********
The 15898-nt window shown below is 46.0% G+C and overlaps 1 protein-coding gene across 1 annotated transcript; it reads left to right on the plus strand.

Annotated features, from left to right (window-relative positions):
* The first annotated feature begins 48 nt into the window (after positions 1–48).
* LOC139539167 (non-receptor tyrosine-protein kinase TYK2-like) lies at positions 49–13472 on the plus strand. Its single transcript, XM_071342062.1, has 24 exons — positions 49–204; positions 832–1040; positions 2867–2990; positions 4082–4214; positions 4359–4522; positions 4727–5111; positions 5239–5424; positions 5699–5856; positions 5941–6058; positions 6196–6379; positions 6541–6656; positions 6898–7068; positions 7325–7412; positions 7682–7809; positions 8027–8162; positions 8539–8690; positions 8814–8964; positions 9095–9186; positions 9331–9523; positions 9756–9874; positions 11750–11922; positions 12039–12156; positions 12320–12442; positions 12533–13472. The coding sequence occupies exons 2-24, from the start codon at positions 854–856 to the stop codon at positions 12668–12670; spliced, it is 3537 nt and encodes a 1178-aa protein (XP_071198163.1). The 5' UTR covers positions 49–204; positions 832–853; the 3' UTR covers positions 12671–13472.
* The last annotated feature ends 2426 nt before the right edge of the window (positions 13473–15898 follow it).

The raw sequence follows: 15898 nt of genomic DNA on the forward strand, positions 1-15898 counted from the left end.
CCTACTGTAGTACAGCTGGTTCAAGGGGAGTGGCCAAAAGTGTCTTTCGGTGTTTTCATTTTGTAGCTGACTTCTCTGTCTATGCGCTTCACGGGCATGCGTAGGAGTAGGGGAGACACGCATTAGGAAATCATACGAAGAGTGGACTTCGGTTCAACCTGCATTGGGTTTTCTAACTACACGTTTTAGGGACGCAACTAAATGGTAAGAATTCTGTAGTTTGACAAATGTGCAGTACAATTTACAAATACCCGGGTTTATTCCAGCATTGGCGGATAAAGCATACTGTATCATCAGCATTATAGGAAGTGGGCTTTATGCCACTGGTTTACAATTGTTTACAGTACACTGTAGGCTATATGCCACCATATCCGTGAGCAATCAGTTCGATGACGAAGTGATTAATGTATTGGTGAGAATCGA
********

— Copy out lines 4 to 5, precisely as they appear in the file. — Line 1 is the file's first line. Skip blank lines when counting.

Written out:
* LOC139539167 (non-receptor tyrosine-protein kinase TYK2-like) lies at positions 49–13472 on the plus strand. Its single transcript, XM_071342062.1, has 24 exons — positions 49–204; positions 832–1040; positions 2867–2990; positions 4082–4214; positions 4359–4522; positions 4727–5111; positions 5239–5424; positions 5699–5856; positions 5941–6058; positions 6196–6379; positions 6541–6656; positions 6898–7068; positions 7325–7412; positions 7682–7809; positions 8027–8162; positions 8539–8690; positions 8814–8964; positions 9095–9186; positions 9331–9523; positions 9756–9874; positions 11750–11922; positions 12039–12156; positions 12320–12442; positions 12533–13472. The coding sequence occupies exons 2-24, from the start codon at positions 854–856 to the stop codon at positions 12668–12670; spliced, it is 3537 nt and encodes a 1178-aa protein (XP_071198163.1). The 5' UTR covers positions 49–204; positions 832–853; the 3' UTR covers positions 12671–13472.
* The last annotated feature ends 2426 nt before the right edge of the window (positions 13473–15898 follow it).